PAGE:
9:00 AM - EE5.04
Correlation of Film Density and Dielectric Constant of Liquid Phase Synthesized Carbon Nitride
Mikiteru Higashi 1 Hideo Kiyota 2 Tateki Kurosu 3 Masafumi Chiba 4
1Grad. School of Tokai Univ. Numazu Japan2Tokai Univ. Kumamoto Japan3Tokai Univ. Educational Sys. Shibuya Japan4Tokai Univ. Numazu JapanShow Abstract
With the density of microelectronics devices increasing every year, there is a demand for the continued reduction of parasitic capacitance due to dielectric material in multilevel interconnections used for ULSI circuits. Recently, dielectric materials with a low dielectric constant value (low-k) were fabricated using various materials such as carbon nitride (CNx) and nano-diamond [1,2]. The liquid phase synthesis of the CNx films, has been attempted by using organic solution such as acrylonitrile . The liquid phase synthesis offers numerous advantages over conventional vapor deposition techniques such as simple experimental apparatus, low synthesis temperature, and scalability of the synthesis area. Therefore, it is worthwhile to use the liquid phase synthesis to produce CNx dielectric films. In this study, the composition, surface morphology, and electrical properties of CNx films synthesized using acrylonitrile were examined. The experimental apparatus used for the synthesis consisted of a glass vessel, two Ti electrodes, a thermometer, and a DC power source. CNx films were synthesized by applying a DC bias voltage to Si substrates immersed in acrylonitrile. The composition of the synthesized CNx films was evaluated by XPS. The surface morphology of the synthesized CNx films was observed using SEM. The MIS capacitors were fabricated by evaporating Al electrodes on the CNx films, which acted as insulating layers. The dielectric constant k of each CNx film was estimated by using the thickness of the film and the insulator capacitance obtained from capacitance-voltage (C-V) measurements. The XPS measurements revealed that the films synthesized in acrylonitrile was consisted of C, N, and O. The film density estimated from surface morphology of CNx observing from SEM images depended largely on synthesis time. The resistivity of CNx films was obtained as a value higher than 1011 Omega;cm. From the capacitance-frequency (C-f) curves of the MIS capacitors, the capacitance was an almost constant value over a wide frequency range. The dielectric constant of CNx films was revealed to indicate the decrease tendency with reduction of the film density. In this study, the dielectric constant estimated as the lowest film density of the CNx was confirmed to possess the value lower than the carbon doped silicon oxide (SiOC) as general dielectric material. Acknowledgements: This work was supported in part by Grant-in-Aid for Scientific Research (C) 22560303 of Japan Society for the Promotion of Science (JSPS). The part of this work was supported on “A Subsidy for Activating Educational Institutions” by Tokai University. References:  M. Aono and S. Nitta: Diamond Relat. Mater. 11 (2002) 1219.  Z. L. Wang, J. J. Li, Z. H. Sun, Y. L. Li, Q. Luo, C. Z. Gu, and Z. Cui: Appl. Phys. Lett. 90 (2007) 133118.  M. Higashi, H. Kiyota, T. Kurosu, and M. Chiba: Jpn. J. Appl. Phys. 50 (2011) 061502.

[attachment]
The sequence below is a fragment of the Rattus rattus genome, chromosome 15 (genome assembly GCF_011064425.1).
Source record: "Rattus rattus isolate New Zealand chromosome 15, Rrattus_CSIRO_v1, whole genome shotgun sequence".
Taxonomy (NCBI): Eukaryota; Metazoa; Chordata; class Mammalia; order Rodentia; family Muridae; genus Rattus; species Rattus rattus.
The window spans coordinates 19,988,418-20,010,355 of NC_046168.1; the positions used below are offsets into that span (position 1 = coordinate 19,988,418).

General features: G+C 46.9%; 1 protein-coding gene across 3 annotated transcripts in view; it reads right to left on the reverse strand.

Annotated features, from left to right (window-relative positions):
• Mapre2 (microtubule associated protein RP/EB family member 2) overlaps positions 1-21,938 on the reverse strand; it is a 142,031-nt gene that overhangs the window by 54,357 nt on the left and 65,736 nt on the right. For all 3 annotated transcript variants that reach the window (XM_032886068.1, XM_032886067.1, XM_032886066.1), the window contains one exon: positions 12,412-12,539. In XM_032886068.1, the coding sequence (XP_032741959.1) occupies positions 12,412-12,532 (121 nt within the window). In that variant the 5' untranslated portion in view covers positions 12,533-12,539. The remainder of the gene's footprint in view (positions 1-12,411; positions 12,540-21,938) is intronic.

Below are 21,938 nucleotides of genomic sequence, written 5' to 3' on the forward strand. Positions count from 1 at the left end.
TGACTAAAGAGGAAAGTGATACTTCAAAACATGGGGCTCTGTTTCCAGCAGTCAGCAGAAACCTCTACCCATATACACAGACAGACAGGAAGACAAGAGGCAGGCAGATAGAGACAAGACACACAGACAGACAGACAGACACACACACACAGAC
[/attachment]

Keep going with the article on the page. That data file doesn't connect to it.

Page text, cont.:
9:00 AM - EE5.05
Lithium and Nitrogen In-situ Insertion into Diamond Thin Film Using Hot Filament CVD
M. Zamir Othman 1 Neil A. Fox 1 Paul W. May 1
1University of Bristol Bristol United KingdomShow Abstract
Despite recent developments in phosphorus, nitrogen and sulfur-doped diamond, the production of n-type semiconducting diamond with good electronic properties remains elusive. Theoretical studies have predicted that interstitial lithium will act as a shallow donor and will enhanced the electrical properties of diamond. Unfortunately, experimental methods, such as implantation and diffusion, failed to incorporate Li into diamond as an electronically active dopant. This is due to the low solubility of Li, plus its high mobility in diamond which promotes the formation of unwanted Li clusters. It has been suggested that the Li diffusion can be prevented by simultaneously adding nitrogen together with Li, with the N acting as a trap to pin down the Li in the diamond lattice and reduce its mobility, while retaining its n-donor properties. To study this, we investigate the incorporation of Li and N while growing diamond thin films in a hot-filament Chemical Vapour Deposition system. Microcrystalline diamond films were grown using a mixture of methane/ammonia/hydrogen gases with tantalum as the filament. The Li was added by placing crystals of lithium nitride (Li3N) near to the substrate and allowing them to slowly evaporate and condense onto the film due to the heat of the filament. SIMS depth profiles showed that this process produced high levels of Li and N (0.1% dopant level) situated in the same region within the diamond film. The crystallinity and morphology of diamond crystal produced were confirmed using laser Raman spectrometry and secondary electron microscopy. Despite the high Li & N content of the films the facetted diamond morphology, growth rate and crystal size remained unchanged. Sandwich structures containing layers of undoped diamond interspersed with layers of Li/N-doped diamond were deposited to better control the uniformity of the dopants throughout the film. Dopant profiles plus electrical characterisation results will be presented for a variety of these multi-layered sandwich structures.
9:00 AM - EE5.06
Development and Use of Protein-conjugated Fluorescent Nanodiamonds Made of Nitrogen-rich Type Ib Diamond Powders
Be-Ming Chang 1 Long-Jyun Su 1 Hsin-Hung Lin 2 4 Chia-Yi Fang 1 3 Reiko T. Lee 5 Yuan C. Lee 5 Alice L. Yu 2 Huan-Cheng Chang 1 2 3